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Abstract: rate of popular growth for Perl

by Tommy (Chaplain)
on Jan 11, 2005 at 19:19 UTC ( #421383=perlmeditation: print w/replies, xml ) Need Help??

In Whois script help one of our fellowes describes himself as the "newest user in the PERL world"

This has lead me to wonder what is the rate of popular growth for the Perl programming language, or as I like to think of it, the Perl way of being.

This is my meditation, not grand or complex, just devoted to one of the things I love best. (<-- wow, nice meter. I didn't even mean to do that.)

--
Tommy Butler, a.k.a. TOMMY
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Re: Abstract: rate of popular growth for Perl
by theorbtwo (Prior) on Jan 11, 2005 at 23:16 UTC

    Perhaps I'm just in a pessimistic mood, but what makes you think we Perl use is growing, and not shrinking? Esp as a percentage, I think it's shrinking. People are moving away from perl solutions into PHP and Java, and even, alas and alack, VB.

    I suspect the major problem is that people confuse Perl, the language, with all the things that have been associated with Perl over it's long history. (Yes, long, compared to PHP and Java.) Specificly, people get Perl and CGI confused (perl is slow compared to PHP!) and Perl5 and Perl4 confused (Perl isn't suited for large projects).

    Even worse, there's the impression (correct and self-perpetuating) for busniesspeople that any random you pick up will know Java, PHP, and VB. For those just learning, there's the impression that busniesspeople want to hire people that know Java, PHP, and VB, and don't care about Perl.

    What I want to know is if we know how to change these vicious cycles, or if I should just bite the bullet, and start branching out more into languages with more resume-power.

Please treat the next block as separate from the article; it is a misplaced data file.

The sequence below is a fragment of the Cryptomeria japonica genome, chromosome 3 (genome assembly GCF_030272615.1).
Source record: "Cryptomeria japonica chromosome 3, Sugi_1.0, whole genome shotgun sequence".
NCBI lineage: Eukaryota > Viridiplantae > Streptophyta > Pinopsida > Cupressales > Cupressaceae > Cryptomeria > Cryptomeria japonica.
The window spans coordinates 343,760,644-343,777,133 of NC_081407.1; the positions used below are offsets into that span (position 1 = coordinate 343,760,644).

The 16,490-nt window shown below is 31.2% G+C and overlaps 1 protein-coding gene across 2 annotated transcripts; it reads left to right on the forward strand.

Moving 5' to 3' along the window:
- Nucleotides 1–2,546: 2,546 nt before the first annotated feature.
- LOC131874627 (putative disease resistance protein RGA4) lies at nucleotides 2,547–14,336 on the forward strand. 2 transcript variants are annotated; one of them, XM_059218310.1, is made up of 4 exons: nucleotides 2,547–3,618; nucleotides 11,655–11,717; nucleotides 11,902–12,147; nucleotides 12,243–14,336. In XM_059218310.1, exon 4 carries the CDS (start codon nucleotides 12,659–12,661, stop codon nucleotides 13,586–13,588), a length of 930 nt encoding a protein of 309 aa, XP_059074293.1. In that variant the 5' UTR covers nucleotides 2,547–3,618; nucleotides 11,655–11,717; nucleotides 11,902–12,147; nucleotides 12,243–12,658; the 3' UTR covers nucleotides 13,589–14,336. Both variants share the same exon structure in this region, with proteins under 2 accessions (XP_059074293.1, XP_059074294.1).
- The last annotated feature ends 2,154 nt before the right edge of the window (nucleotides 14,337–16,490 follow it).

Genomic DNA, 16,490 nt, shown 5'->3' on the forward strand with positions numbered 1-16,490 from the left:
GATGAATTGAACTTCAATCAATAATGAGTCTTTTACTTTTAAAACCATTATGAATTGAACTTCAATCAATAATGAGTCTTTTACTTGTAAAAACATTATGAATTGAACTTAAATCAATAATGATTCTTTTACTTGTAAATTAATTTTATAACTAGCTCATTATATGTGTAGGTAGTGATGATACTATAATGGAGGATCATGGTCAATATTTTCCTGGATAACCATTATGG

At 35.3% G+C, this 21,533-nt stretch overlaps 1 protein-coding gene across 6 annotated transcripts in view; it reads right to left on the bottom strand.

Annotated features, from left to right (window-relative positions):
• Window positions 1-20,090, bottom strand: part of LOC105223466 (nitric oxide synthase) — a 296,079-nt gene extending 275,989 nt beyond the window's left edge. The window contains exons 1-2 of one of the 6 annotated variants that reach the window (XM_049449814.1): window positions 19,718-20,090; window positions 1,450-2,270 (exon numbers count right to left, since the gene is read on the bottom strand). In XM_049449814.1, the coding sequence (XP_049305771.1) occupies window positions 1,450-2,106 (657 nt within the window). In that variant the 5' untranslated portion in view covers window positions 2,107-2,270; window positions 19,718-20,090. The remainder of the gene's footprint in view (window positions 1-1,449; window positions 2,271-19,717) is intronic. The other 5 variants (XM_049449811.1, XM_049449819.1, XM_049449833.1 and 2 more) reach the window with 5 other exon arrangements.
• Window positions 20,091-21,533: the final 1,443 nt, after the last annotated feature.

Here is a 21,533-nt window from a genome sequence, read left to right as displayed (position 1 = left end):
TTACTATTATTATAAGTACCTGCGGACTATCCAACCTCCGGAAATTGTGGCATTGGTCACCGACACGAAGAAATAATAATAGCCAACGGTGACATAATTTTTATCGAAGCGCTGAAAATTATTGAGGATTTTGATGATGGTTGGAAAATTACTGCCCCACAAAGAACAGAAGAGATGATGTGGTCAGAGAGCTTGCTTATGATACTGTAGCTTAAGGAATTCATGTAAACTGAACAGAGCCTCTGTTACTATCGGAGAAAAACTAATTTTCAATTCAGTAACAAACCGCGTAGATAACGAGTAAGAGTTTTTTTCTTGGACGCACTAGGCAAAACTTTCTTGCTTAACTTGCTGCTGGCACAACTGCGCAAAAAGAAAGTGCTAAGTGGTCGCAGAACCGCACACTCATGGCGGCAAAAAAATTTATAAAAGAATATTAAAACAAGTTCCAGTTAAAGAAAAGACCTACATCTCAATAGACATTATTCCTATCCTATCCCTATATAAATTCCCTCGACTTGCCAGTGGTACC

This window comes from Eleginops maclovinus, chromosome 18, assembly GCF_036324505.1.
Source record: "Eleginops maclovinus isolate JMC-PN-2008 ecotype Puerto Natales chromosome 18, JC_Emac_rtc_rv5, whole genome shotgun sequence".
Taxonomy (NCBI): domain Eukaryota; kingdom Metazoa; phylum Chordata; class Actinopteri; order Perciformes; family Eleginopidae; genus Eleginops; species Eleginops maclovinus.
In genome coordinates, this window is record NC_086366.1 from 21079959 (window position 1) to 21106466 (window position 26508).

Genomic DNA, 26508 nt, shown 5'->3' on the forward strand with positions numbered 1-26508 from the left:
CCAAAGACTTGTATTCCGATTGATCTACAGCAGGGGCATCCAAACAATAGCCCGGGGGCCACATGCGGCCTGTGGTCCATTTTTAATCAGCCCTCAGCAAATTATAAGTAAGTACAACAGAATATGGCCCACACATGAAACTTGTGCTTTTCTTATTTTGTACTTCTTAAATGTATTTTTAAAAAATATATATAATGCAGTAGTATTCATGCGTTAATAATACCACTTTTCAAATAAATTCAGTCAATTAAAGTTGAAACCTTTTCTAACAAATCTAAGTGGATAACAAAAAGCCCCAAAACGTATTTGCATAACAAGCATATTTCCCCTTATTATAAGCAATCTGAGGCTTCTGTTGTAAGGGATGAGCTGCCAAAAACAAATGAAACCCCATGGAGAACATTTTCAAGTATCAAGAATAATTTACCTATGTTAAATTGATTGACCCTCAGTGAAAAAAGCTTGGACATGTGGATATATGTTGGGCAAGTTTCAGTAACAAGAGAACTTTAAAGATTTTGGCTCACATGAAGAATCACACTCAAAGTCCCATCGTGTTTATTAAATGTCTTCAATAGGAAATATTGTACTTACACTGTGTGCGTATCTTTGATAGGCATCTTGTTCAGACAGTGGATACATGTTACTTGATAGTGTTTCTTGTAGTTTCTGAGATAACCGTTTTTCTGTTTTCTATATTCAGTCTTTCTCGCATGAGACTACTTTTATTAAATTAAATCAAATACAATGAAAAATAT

Warning: Unless otherwise stated, code is untested. Do not use without understanding. Code is posted in the hopes it is useful, but without warranty. All copyrights are relinquished into the public domain unless otherwise stated. I am not an angel. I am capable of error, and err on a fairly regular basis. If I made a mistake, please let me know (such as by replying to this node).

      Perhaps I'm just in a pessimistic mood, but what makes you think we Perl use is growing, and not shrinking?
      Well, one indicator is the number of modules contributed to the CPAN. I have the impression that there are more uploads per day today than there was even in the height of the dot-com bubble.

      -- Randal L. Schwartz, Perl hacker
      Be sure to read my standard disclaimer if this is a reply.

        I'm not sure what that indicates about how much people are using vs how people are using. Perhaps there's an increase in lone hackers (more apt to upload modules) and a larger decrease in coporate use (less apt to).

        Perhaps, as I said, I'm simply pessimistic. Looking for jobs (even for other people) does that to me.


        Warning: Unless otherwise stated, code is untested. Do not use without understanding. Code is posted in the hopes it is useful, but without warranty. All copyrights are relinquished into the public domain unless otherwise stated. I am not an angel. I am capable of error, and err on a fairly regular basis. If I made a mistake, please let me know (such as by replying to this node).

      Feel free to branch out, just keep Perl in the toolbox and bring it out to get the heavy lifting done wherever you go. That's how Perl has always subsisted — even Microsoft rely heavily on Perl “in this day and age,” whether their marketroids would admit to it or not. Perl isn't very visible, but it's very present.